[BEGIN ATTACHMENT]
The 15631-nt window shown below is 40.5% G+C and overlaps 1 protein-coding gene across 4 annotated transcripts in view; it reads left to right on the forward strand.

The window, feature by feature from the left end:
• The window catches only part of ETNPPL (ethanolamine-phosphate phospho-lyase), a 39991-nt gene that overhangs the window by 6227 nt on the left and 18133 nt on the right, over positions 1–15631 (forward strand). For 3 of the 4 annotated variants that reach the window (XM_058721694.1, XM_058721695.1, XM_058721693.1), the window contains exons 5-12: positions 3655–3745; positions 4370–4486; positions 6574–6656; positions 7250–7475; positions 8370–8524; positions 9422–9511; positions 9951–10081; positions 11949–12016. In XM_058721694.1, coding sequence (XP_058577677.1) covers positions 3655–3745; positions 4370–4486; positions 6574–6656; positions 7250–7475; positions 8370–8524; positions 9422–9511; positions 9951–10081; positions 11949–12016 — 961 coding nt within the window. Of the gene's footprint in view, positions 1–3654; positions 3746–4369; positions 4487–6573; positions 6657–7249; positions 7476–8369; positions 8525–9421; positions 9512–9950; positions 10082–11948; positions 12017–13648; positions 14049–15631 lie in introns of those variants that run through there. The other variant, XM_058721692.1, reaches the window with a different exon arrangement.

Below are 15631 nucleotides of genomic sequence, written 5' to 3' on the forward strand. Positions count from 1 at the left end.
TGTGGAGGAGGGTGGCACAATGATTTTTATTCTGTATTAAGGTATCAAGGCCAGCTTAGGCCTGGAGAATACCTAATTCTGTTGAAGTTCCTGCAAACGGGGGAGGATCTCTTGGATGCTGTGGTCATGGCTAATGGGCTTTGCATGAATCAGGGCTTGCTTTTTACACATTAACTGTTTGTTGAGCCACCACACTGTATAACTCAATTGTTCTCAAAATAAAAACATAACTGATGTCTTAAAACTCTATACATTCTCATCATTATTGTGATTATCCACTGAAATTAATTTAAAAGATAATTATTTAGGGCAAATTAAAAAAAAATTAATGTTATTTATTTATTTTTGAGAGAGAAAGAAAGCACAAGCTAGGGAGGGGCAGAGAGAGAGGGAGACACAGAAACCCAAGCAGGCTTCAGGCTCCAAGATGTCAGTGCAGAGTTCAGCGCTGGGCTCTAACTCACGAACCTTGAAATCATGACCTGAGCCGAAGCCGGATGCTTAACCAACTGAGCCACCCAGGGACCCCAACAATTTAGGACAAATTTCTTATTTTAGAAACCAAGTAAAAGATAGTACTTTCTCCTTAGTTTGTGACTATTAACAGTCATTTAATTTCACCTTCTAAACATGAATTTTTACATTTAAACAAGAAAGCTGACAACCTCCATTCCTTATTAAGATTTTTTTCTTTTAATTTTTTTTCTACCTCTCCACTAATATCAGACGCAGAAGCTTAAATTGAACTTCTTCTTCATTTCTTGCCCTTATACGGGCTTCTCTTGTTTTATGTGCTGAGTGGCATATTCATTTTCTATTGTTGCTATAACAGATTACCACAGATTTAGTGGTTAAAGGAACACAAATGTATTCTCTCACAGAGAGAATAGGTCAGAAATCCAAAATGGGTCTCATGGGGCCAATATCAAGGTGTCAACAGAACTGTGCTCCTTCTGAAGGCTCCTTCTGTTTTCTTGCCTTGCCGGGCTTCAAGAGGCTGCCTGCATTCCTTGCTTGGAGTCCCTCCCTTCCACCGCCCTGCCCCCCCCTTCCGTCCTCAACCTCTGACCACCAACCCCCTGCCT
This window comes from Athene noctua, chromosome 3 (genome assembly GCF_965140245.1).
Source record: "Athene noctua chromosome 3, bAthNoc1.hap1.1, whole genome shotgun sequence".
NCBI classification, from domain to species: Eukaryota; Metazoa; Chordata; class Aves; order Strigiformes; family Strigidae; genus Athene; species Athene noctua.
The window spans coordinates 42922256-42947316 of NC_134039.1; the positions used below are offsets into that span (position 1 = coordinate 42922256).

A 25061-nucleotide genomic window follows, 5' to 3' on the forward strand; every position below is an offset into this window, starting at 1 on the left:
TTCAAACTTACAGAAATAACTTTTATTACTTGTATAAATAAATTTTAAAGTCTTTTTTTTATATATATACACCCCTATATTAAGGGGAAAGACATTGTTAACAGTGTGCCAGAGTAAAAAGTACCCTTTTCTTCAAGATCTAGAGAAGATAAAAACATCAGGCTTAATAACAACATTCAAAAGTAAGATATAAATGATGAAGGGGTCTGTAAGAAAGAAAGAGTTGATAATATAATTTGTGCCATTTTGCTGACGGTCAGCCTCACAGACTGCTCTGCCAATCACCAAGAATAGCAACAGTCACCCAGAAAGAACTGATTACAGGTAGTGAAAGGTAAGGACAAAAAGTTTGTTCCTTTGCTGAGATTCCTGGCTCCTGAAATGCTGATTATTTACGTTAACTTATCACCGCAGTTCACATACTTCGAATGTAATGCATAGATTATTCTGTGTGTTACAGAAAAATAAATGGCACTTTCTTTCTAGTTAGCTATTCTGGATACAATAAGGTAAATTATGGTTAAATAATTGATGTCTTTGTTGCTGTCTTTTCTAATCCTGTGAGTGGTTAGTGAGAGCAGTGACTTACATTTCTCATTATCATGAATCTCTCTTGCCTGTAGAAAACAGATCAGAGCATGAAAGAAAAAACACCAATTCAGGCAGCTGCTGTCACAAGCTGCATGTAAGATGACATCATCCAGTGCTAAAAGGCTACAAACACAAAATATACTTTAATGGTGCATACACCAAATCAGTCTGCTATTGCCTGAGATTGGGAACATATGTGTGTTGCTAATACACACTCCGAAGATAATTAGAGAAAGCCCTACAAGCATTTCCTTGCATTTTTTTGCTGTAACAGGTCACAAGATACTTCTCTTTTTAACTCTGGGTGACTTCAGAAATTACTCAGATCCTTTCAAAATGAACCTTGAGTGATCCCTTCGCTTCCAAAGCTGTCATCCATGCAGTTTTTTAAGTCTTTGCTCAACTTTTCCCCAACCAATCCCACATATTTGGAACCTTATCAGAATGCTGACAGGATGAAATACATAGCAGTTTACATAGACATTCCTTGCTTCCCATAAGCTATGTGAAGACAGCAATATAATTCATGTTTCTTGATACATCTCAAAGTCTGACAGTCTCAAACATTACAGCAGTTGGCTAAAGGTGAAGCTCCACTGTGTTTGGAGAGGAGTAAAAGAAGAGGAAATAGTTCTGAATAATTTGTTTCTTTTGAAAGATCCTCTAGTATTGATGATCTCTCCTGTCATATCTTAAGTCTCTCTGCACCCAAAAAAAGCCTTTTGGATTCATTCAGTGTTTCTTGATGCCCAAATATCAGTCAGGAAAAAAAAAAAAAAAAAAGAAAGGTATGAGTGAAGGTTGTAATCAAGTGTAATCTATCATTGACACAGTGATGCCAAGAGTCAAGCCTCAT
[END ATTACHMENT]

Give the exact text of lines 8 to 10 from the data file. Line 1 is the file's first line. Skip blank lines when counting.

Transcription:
NCBI classification, from domain to species: Eukaryota; Metazoa; Chordata; class Aves; order Strigiformes; family Strigidae; genus Athene; species Athene noctua.
The window spans coordinates 42922256-42947316 of NC_134039.1; the positions used below are offsets into that span (position 1 = coordinate 42922256).

A 25061-nucleotide genomic window follows, 5' to 3' on the forward strand; every position below is an offset into this window, starting at 1 on the left: